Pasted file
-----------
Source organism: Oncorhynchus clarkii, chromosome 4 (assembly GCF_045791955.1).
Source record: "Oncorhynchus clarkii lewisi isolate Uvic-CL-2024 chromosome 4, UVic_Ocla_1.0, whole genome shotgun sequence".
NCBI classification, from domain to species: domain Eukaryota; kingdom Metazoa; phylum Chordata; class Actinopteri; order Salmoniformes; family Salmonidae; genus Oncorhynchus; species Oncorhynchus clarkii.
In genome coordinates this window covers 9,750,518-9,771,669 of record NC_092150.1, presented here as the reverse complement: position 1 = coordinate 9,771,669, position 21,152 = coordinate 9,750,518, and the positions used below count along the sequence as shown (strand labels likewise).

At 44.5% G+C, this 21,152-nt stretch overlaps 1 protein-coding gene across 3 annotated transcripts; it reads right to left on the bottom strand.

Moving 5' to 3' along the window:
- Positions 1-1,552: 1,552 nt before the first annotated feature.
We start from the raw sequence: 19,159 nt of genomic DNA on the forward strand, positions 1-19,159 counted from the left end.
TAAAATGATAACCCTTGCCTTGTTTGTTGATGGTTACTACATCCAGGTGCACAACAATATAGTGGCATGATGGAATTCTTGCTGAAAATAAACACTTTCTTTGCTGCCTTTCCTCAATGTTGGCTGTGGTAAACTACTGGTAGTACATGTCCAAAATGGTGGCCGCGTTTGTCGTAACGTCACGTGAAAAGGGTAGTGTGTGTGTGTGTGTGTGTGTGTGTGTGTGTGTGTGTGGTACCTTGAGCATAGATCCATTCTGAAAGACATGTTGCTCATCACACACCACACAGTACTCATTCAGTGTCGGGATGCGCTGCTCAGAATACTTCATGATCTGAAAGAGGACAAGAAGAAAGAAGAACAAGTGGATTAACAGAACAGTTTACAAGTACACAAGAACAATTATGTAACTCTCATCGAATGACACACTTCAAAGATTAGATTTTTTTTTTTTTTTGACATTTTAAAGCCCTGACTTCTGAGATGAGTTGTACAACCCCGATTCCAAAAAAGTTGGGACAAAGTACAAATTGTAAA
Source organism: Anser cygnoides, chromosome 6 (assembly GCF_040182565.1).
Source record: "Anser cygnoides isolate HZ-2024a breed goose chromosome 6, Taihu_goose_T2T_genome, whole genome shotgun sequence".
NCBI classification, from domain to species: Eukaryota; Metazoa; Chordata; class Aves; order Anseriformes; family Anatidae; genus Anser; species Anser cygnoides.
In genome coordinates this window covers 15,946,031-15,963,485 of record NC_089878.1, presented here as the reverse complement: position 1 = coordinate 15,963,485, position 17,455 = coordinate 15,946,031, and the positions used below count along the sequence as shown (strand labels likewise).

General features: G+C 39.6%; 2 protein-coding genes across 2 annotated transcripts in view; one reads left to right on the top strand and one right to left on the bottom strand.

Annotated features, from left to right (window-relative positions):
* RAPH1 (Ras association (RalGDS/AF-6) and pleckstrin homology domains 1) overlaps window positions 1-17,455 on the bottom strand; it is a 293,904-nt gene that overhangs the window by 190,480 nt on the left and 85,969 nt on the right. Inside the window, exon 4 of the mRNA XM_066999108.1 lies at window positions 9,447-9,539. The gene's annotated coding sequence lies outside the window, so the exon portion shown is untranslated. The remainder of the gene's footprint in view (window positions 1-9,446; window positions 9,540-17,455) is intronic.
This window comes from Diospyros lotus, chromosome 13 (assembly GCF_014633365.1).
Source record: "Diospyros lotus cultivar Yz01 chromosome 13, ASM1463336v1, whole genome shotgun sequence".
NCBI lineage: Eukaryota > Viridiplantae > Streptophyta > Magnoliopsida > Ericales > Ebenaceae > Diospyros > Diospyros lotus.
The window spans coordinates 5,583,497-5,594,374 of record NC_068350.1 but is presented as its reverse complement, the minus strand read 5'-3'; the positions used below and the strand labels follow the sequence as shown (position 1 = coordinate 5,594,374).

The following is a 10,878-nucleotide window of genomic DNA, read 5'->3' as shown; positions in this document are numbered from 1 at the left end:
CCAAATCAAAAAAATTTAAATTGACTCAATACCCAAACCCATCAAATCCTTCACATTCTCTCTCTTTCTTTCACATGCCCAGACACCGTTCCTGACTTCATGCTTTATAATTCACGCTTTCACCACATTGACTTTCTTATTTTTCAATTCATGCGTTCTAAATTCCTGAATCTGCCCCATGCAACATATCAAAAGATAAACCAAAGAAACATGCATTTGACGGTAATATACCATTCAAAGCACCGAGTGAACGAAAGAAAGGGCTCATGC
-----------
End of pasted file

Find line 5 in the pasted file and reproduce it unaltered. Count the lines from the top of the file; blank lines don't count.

At 44.5% G+C, this 21,152-nt stretch overlaps 1 protein-coding gene across 3 annotated transcripts; it reads right to left on the bottom strand.